Covid: Welsh Government yet to decide whether schools will reopen in January

Some schools in Wales are already closing ahead of the end of term. Credit: PA

The Welsh Government is still assessing whether schools will reopen in January after the Christmas holidays.

Health minister Eluned Morgan confirmed the government has not yet made a decision as Wales prepares itself for a wave of Omicron coronavirus cases over the festive period. 

Schools in Denbighshire and Anglesey have already confirmed classes will move online from next week in a bid to curb transmission in the lead up to the holidays.

Speaking at the Welsh Government’s coronavirus press briefing, Ms Morgan said: “All of these issues will be assessed and reviewed, and we are already discussing what are the greatest risks and what we can control as a government.

“We have got to bring the public with us… that is why these are very tough calls and we will make those assessments as the situation changes and we see those rates increase.”

On Tuesday, Flintshire council also announced it was recommending schools introduce blended learning from Monday (December 20).

The council said coronavirus infection rates are impacting on many schools and rapidly increasing workforce absence.

Some headteachers in the county have reported difficulty in maintaining adequate staffing levels. 

Claire Homard, the council’s chief officer for education and youth, said: “This decision – which has the backing of headteachers – will allow staff to use a blended approach to deliver education, whilst also providing headteachers with the discretion to invite groups of learners to attend school for face-to-face learning where required particularly in examination year groups in secondary schools. 

The council’s leader, Ian Roberts, added: “Flintshire County Council will do what we believe is necessary to safeguard our children, our staff and our communities. 

“Coronavirus cases have increased considerably and, as a result, staff absence in schools has increased. This does not just include teachers but a wide range of support staff too.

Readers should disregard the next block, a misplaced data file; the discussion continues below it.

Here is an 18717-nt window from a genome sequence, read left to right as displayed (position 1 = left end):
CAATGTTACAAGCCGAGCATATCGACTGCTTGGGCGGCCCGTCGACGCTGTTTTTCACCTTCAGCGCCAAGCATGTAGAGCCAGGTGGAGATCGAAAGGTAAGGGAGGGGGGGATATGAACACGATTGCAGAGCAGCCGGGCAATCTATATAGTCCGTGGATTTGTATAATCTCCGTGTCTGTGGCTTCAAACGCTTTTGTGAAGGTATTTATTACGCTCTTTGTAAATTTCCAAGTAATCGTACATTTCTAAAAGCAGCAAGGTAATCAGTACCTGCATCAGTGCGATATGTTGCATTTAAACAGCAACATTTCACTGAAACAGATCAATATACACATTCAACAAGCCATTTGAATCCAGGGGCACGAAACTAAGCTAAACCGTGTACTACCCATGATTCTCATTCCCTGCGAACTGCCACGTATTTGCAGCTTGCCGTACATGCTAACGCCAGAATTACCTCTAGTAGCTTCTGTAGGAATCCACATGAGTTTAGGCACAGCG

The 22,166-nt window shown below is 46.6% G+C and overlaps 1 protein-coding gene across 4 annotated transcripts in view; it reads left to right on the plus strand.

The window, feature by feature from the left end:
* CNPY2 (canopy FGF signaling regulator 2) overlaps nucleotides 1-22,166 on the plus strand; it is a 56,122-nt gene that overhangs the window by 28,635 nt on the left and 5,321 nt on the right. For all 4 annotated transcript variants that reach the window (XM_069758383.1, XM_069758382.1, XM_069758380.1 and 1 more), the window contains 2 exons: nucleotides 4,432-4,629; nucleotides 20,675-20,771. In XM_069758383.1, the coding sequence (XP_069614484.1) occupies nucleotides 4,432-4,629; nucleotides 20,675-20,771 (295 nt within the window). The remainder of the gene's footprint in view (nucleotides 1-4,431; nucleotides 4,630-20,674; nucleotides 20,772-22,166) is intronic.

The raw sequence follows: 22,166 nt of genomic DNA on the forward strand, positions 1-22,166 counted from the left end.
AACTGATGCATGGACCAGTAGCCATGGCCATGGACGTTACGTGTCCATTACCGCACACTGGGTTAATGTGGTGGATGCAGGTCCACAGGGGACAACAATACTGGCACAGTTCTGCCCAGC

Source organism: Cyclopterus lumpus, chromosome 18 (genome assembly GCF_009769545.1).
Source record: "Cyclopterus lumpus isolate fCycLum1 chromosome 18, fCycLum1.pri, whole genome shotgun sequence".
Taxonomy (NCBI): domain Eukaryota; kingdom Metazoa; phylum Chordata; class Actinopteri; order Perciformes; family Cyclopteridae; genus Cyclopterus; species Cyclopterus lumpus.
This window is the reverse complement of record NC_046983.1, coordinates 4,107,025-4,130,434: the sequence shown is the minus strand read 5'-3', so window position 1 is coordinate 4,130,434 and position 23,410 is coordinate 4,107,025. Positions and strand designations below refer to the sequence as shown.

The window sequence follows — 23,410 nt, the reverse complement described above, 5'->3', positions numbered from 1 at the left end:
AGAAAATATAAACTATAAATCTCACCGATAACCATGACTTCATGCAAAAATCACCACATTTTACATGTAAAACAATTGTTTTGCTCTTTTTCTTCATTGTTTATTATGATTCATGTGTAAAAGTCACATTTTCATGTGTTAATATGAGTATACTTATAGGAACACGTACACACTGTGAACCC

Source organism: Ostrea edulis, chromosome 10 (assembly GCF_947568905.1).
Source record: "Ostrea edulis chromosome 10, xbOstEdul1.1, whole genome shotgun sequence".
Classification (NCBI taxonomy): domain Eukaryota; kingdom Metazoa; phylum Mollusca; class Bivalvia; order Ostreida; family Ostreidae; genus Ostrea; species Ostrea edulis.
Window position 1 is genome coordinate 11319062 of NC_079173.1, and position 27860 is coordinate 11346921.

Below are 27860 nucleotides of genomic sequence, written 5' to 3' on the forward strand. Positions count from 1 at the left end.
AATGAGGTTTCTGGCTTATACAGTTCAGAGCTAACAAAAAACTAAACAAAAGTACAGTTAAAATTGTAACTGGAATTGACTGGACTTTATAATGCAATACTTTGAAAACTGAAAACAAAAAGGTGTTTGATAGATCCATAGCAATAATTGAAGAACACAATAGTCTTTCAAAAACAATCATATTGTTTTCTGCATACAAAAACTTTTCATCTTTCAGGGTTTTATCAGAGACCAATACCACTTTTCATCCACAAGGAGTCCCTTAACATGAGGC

“Our young people will continue their education and will switch to blended learning for the last few days of term. We share the concerns of the government around the Omicron variant and are aware that many parents and staff are extremely worried. We must consider people’s wellbeing after a very difficult year.

“Our education team continues to work closely with headteachers and all staff in schools and I would like to thank our school staff, governing bodies and parents for their continued work and care during a very difficult time.”

"Shutting schools should be a very last resort"

School closures during the pandemic have been one of the most controversial policy areas.

Concerns about child welfare and missed classroom time have at times come into conflict with concerns about the safety of staff and pupils in schools.

The Welsh Conservatives have called on the Welsh Government to commit to keeping schools open.

The party's shadow minister for education, Laura Anne Jones, said: “The current situation is highly concerning for parents up and down Wales who have now had their childcare plans for January thrown into disarray.

“Shutting schools should be a very last resort for any government, which is why the Welsh Conservatives recent 6-point Covid plan called for a commitment to keep schools open.

“Our children can ill afford to lose more time in the classroom; this will only damage their life chances further down the line if we see more disruption now. 

“I call on the Labour Government to commit to keeping learners in school.”